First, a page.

These are just a few of the participants’ comments about recent lecture series in Carleton University’s Learning in Retirement program.
“I learned a great deal about something I knew nothing about!” “The quality of the information and knowledge level of the professor were outstanding.” “The course was not only intriguing and thought-provoking but also thoroughly enjoyable with the professor’s sense of humour and excellent teaching skills.“ “Very high level of intellectual stimulation.“ “It was provocative, interesting, relevant, comprehensive and made me want more. AND I was most satisfied with the lecturer.” “Made you want to come back for the next course and to hear additional courses by this presenter.” “The lecturer was simply wonderful—she is a superb lecturer, very warm, pleasant and articulate, knows her subject matter down cold and weaves a story into each part of the presentation.” “The professor is EXTRAORDINARY! Please convey to him my gratitude for such a wonderful course. I enjoyed every minute of his thought provoking and entertaining classes.” “LOVED, LOVED this series!”
I talked to Daphne Uras, the dynamic Life-Long Learning Program Coordinator, about the lifelong learning available from the Centre in Initiatives in Education at Carleton. In the program’s 19 years of existence, it has been known as Learning in Retirement… but it is in fact open to all adults. Ms. Uras told me about the exciting current offerings, and gave me a sneak peak at the program’s expansion into renovated space in the Dominion-Chalmers Centre.
“In the program’s 19 years of existence, it has been known as Learning in Retirement… but it is in fact open to all adults.”
The Early Spring Session ends on April 26. It has twelve lecture series, a songwriting workshop and two Italian language workshops. I’m taking a lecture series myself: “Genetically Modified Everything” by Daniel Burnside. His lectures have me saying “Wow!” over and over again.
What’s coming up next? By scheduling things a little later in the calendar year, there were bigger lecture halls for some of the Late Spring Session lecture series. Since more rooms were available, they could offer a greatly expanded roster of single lecture presentations.
The Late Spring Session starts on April 29. It has fourteen lecture series, five writing workshops, and four Italian and Spanish language workshops. You can find the complete list online, including a link to register. So far, nearly 600 people are registered, but there’s still room for more enrolment. And those bigger lecture halls mean that more people can register for several, such as the perennially popular “Behind the Headlines: Current News and World Events” by Dr. Elliott Tepper.
Single Lecture Presentations: 31 daytime and evenings lectures
I think the most exciting development is the impressive number of offerings in the Single Lecture Presentations—thirty-one presentations! Many of these are in the evenings, so they’re accessible to more people. Ms. Uras told me that, in the first few days, about 450 people had registered to attend one or more of these lecture presentations. Some people have registered for seven of them!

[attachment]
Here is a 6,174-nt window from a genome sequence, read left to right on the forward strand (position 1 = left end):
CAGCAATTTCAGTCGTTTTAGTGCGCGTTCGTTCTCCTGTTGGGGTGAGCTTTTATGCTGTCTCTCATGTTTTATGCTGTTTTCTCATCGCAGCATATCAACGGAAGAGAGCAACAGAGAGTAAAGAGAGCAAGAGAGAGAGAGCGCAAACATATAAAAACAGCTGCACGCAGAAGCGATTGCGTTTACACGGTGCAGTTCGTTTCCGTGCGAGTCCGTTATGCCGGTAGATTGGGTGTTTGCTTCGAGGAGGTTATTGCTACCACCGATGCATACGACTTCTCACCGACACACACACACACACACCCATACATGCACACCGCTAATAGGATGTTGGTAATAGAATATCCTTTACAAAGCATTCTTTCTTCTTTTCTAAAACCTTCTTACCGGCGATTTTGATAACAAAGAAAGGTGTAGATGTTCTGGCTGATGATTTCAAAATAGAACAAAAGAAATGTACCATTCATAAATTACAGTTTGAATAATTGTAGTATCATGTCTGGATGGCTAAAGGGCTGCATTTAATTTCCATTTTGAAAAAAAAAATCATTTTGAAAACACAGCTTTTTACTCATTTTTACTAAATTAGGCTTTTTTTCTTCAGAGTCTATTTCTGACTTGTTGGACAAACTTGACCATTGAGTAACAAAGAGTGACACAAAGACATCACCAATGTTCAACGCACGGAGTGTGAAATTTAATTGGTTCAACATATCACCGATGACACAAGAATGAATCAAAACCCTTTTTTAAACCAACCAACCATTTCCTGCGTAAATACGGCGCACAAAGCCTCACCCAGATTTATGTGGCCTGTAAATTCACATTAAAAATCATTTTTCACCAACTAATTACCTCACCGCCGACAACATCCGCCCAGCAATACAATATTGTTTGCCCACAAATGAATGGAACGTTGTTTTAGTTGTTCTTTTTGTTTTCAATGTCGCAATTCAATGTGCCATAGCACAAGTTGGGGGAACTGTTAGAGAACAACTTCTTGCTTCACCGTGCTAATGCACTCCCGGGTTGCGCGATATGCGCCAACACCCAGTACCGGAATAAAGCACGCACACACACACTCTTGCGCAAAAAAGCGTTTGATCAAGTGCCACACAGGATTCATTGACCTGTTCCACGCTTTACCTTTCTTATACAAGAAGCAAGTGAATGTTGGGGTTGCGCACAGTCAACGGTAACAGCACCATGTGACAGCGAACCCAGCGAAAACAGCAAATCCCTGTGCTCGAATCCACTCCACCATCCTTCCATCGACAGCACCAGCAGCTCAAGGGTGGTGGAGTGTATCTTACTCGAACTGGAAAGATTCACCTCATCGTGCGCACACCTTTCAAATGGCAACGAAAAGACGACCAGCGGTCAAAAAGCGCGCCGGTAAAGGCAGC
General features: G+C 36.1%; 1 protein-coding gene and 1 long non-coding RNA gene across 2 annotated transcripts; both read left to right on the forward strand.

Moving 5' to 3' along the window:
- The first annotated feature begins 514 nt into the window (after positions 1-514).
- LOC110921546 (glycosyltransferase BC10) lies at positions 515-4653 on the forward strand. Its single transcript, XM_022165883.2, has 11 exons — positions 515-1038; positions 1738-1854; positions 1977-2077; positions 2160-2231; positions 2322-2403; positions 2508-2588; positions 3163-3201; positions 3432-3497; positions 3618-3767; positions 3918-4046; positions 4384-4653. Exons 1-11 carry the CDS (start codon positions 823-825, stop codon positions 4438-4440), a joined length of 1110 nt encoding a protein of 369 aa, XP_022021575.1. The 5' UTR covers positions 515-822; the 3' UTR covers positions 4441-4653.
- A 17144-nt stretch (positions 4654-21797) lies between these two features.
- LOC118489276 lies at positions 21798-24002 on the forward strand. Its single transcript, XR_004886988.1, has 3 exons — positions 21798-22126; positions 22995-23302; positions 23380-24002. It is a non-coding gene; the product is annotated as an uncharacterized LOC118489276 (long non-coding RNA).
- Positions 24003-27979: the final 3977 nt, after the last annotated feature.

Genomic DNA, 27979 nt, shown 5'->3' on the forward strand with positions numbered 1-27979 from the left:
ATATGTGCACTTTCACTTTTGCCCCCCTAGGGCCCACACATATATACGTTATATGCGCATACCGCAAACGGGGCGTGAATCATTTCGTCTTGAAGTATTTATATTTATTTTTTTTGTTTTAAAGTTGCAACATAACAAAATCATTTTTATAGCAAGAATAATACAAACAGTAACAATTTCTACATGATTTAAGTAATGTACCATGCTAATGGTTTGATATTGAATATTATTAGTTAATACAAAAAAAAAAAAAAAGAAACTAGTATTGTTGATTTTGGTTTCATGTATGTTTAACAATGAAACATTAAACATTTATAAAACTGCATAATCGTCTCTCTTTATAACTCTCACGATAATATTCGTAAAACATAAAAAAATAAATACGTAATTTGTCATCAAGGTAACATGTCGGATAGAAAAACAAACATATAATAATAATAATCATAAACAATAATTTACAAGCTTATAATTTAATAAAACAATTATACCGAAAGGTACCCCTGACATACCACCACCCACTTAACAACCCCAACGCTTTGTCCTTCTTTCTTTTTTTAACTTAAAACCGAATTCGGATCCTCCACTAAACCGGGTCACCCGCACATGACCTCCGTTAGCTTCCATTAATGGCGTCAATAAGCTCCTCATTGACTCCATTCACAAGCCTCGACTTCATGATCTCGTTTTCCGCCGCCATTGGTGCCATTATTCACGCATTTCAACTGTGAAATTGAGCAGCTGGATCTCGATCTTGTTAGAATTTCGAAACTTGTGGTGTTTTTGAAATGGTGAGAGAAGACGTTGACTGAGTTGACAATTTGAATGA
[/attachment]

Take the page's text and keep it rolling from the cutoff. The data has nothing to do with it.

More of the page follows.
It’s no surprise that, a few days after registration opened, four of them already had waitlists. But that means twenty-seven still have openings. The Single Lecture Presentations begin on May 2 with the aboriginal “Sky Woman Creation Story” and end on June 13 with “Art Appreciation: Focus on Abstract Art”. In between, there’s a veritable smorgasbord of presentations, ranging from “An Introduction to the Archetypes of the Greek Pantheon” to “You’ll Never Get to Heaven: A Lighthearted History of Space Travel” to “If I Had A Hammer: Pete Seeger’s Life in Song”.
I’d be remiss if I didn’t mention two very special illustrated lectures Ms. Uras singled out: “The Natural History of Algonquin Park” and “The Natural History of Northern Ontario”, which will present exquisite photographs by the beloved naturalist, Michael Runtz. The Algonquin presentation will benefit from one of those big lecture halls. Check out the complete list online and register here.
“I have always enjoyed lecturing… with the added bonus of having enthusiastic students who bring into the classroom a huge variety of life experiences.”
I asked Ms. Uras how she recruits the lecturers. She told me they send out a call for proposal to Carleton University faculty. In some cases, this attracts proposals from PhD candidates as well as faculty members. All of these proposals must be evaluated, a subset selected, then scheduled. In addition, they invite retired professors and recognized experts to lecture. They even get people from the community with specialized knowledge offering to teach. And of course they invite back lecturers who have received positive evaluations.
What’s in it for the lecturers, I wondered? She said that “they can teach content they’re passionate about, to people who really want to hear it… who are incredibly attentive.” For example, one lecturer told her,”Throughout my 35 years at Carleton I have always enjoyed lecturing. The Learning in Retirement program allows me to continue this endeavour with the added bonus of having enthusiastic students who bring into the classroom a huge variety of life experiences, which very often I can incorporate into my lectures.”
The program is a definitely a win-win for the participants and the lecturers!
There are big changes afoot following Carleton’s acquisition of the Dominion-Chalmers Centre. There will be additional lifelong learning lectures and workshops offered there, tentatively planned for the Fall. Already, 58 lecturers have expressed interest in teaching there. This summer, Apt613 will report on details of Carleton’s expansion of lifelong learning opportunities. Stay tuned! In the meantime, check out the spring offerings.
Visit carleton.ca for course descriptions and registration info.